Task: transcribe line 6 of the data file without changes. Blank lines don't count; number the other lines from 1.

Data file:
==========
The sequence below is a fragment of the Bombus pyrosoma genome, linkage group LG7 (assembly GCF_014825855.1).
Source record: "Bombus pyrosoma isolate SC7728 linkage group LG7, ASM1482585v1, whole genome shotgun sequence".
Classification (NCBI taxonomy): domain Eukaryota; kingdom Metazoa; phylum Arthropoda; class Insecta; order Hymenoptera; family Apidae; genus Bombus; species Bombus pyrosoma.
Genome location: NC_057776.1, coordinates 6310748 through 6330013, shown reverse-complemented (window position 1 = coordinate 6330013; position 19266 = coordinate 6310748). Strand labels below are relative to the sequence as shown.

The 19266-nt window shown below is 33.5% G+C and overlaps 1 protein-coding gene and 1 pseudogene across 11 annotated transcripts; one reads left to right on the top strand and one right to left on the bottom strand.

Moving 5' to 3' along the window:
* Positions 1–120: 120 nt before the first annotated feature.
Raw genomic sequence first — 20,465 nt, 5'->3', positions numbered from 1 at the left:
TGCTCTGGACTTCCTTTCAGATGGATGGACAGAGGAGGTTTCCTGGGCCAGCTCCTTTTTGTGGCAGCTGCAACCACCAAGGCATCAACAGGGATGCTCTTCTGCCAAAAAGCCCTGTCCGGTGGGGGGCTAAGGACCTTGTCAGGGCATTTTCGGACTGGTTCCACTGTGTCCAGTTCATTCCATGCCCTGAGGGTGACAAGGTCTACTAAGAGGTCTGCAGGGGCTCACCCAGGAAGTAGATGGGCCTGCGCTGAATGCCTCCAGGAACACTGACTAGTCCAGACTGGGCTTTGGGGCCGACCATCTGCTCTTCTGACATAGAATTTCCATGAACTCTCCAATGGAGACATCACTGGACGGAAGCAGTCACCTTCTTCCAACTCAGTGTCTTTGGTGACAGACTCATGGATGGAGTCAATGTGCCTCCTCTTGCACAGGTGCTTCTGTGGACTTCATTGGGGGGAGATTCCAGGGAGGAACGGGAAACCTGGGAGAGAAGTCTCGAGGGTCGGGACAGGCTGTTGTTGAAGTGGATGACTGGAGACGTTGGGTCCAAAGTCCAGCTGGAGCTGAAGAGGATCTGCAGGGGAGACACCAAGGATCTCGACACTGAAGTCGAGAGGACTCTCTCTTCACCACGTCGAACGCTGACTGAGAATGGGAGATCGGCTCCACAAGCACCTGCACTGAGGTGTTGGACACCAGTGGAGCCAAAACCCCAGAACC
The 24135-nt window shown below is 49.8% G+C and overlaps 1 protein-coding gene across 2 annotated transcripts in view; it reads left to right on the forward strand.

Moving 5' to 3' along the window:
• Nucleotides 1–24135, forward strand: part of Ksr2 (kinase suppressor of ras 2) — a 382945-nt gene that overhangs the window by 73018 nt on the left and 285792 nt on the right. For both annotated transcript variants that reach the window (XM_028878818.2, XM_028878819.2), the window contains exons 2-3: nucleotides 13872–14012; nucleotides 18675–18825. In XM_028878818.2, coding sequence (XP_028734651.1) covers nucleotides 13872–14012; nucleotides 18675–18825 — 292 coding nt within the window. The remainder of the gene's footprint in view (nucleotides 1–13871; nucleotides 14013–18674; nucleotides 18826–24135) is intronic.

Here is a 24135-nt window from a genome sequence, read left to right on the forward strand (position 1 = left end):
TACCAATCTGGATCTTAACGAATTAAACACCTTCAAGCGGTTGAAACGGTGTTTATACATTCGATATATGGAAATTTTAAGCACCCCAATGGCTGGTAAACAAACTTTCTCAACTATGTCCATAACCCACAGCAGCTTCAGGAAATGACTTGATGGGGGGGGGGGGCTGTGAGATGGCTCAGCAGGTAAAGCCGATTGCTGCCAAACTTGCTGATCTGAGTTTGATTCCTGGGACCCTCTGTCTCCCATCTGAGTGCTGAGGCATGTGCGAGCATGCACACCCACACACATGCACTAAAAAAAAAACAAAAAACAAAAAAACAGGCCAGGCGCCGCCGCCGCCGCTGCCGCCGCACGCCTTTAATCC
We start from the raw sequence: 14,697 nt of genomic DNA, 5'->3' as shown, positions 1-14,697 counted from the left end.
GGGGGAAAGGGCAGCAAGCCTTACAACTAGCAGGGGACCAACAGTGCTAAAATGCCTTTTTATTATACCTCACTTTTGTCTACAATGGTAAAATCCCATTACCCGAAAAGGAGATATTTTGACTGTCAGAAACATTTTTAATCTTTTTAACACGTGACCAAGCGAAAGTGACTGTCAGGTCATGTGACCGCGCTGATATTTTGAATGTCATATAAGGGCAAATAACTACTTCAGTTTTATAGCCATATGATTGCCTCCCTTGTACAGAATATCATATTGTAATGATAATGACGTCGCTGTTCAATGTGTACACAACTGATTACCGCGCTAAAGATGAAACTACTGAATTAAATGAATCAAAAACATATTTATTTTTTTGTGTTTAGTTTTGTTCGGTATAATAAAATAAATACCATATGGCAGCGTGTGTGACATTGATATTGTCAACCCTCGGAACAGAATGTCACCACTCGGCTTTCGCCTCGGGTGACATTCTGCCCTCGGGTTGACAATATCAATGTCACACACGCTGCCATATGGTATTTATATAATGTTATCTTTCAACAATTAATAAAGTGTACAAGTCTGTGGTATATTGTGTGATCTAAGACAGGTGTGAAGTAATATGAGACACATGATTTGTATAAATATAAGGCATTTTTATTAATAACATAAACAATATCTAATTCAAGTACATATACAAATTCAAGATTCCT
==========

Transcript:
Moving 5' to 3' along the window: